The FIGURE is a schematic view of the automatic gain control amplifier circuit according in the present invention.

DESCRIPTION OF THE PREFERRED EMBODIMENTS Referring now to the FIGURE. automatic gain control (AGC) preamplifier I0 is shown as comprising a fixed gain operational amplifier circuit 12, a rectifier 14, a threshold circuit I6, an integrator circuit 18, and a variable attenuation circuit 20. Briefly, the circuit operates as follows: The input signal at terminal 22 is fed to variable attenuator 20 whose output signal is amplified by fixed gain amplifier 12. The amplifier output is sensed by rectifier I4 and the rectified signal is thre shold-detected by threshold detector 16 and fed into integrator IS. The output of integrator I8 controls variable attenuator 20. If the output signal from AGC pre amplifier I0 is too large. a voltage is developed greater than the threshold. Consequently. the output of inte grator 18 changes in such a manner as to increase the attenuation of variable attenuator 20, which in turn reduces the input signal fixed gain amplifier I2. This process continues until the output of AGC preamplifier It) is reduced to the proper amplitude. Similarly if the output becomes too small, the reverse process occurs and the gain is increased. bringing the output up to the proper amplitude. Integrator 18 has a time constant such that only signals that are constant in amplitude or signals that vary slowly relative to this time constant produce an output from the integrator and are normalized. while rapidly fluctuating signals do not effect the integrator and are thus passed to the output of AGC preamplifier without being normalized.

The input signal at terminal 22 is first passed through a capacitor 24 to remove any d.c. signals and then applied to the variable attenuator 20 which may comprise a resistor 26 and the source to drain circuit of an nchannel field effect transistor (FET) 28, the latter of which acts as a variable resistor. Resistor 26 is connected between capacitor 24 and the non-inverting input of a conventional operational amplifier 30. while FET 28 is connected between the non-inverting operational amplifier input and ground. Thus. resistor 26 and PET 28 form a voltage divider attenuator.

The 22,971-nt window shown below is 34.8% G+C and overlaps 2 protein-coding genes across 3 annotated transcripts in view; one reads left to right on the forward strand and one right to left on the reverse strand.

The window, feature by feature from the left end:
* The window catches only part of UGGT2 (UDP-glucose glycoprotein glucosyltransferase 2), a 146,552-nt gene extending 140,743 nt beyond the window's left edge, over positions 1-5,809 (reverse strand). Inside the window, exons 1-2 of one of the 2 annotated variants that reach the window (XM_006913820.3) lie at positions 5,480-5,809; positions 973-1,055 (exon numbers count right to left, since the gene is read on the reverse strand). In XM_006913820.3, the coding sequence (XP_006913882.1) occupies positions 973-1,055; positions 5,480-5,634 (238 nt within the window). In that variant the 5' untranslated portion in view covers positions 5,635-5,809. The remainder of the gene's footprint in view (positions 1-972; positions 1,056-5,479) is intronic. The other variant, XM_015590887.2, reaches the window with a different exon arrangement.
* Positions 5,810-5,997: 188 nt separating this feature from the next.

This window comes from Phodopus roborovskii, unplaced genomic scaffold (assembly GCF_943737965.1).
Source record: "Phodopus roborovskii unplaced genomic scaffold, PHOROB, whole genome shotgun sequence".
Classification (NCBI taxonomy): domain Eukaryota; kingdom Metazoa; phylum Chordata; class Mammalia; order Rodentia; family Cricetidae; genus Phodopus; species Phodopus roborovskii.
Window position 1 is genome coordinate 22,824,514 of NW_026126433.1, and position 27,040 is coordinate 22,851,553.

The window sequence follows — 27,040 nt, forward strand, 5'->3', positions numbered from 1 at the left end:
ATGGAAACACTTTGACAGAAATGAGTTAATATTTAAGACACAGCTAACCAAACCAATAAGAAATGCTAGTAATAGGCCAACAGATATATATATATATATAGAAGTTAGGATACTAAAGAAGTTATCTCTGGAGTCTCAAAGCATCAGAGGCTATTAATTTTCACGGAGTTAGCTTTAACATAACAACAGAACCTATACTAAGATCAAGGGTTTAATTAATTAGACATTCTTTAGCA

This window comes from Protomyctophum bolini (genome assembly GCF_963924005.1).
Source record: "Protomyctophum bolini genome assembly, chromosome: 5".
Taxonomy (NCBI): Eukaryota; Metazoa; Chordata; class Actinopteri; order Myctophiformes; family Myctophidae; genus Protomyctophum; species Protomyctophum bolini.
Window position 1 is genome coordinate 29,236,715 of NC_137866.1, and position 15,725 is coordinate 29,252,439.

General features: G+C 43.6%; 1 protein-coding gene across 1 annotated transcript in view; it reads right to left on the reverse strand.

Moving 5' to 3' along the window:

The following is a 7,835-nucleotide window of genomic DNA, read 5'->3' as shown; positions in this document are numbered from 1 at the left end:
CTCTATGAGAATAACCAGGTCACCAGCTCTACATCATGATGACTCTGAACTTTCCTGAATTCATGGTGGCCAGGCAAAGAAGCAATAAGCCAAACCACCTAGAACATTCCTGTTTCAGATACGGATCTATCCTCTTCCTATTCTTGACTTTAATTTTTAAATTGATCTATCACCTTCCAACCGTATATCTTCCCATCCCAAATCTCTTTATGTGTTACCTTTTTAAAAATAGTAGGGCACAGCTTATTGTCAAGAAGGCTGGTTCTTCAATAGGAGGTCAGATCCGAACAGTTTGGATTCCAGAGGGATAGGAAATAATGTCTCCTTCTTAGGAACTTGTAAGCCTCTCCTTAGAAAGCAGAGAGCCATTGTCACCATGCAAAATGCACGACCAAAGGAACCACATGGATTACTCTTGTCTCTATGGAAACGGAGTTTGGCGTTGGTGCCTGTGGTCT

The gain of fixed gain amplifier I2 is determined in the conventional manner by the ratio of a feedback resistor 32 connected between the output and inverting input of operational amplifier 30. to an input resistor 34. For example. resistor 32 may be l megohm and eapacitor 36 couples resistor 34 to ground for ac signals only to minimize any d.c. effect at the output of operational amplifier 30 due to offset between its two inputs. A pair of oppositely connected diodes 38 and 40 are connected between the noninverting input of operational amplifier 30 and ground to limit the input signal. to protect the operational amplifier. The output of fixed gain amplifier 12 is coupled to the output of preamplifier IU through a capacitor 42 to remove any d.c. offset.

The output of fixed gain amplifier [2 is a.c. coupled by a capacitor 44 and a resistor 46 to diode 14 to remove any d.c. in the feedback loop and rectified by diode [4. Threshold circuit 16 comprises a resistor 48 connected between the anode ofdiode l4 and the input of integrator 18. and a resistor 50 connected between a source of positive potential +V and the input to integrator l8. lntegrator [8 comprises a conventional operational amplifier 52 having its inverting input con nected to resistors 48 and 50 and its non-inverting input connected to ground. An integrating capacitor 54 and a diode 56 are connected between the inverting input and output of operational amplifier 52.

Positive potential +V produces a positive bias at the inverting input of operational amplifier 52 that results in a negative output voltage from operational amplifier 52. This negative voltage applied to the gate of PET 28 is sufficient to keep FET 28 pinched-off and conse quently its source to drain resistance is high. (onsequently. there is little attenuation of the input signal by attenuator 20. lf the input signal to AGC preamplifier it) becomes very strong. the output voltage from fixed gain amplifier 12 increases sufficiently to make the average current through resistor 48 and diode 14 greater than the current through resistor 50. Consequently, the output voltage of integrator [8 goes more positive. When this voltage reaches the pinch-off voltage of PET 28. its source to drain resistance lowers. thereby increasing the attenuation ofthe input signal and maintaining the output signal from fixed gain gain amplifier l2 at the desired normalized level. A capacitor 58 connected between the output ofintegrator l8 and ground prevents input signal leakthrough from affecting operational amplifier 52. Diode 56 prevents operational amplifier 52 from over-driving FET 28.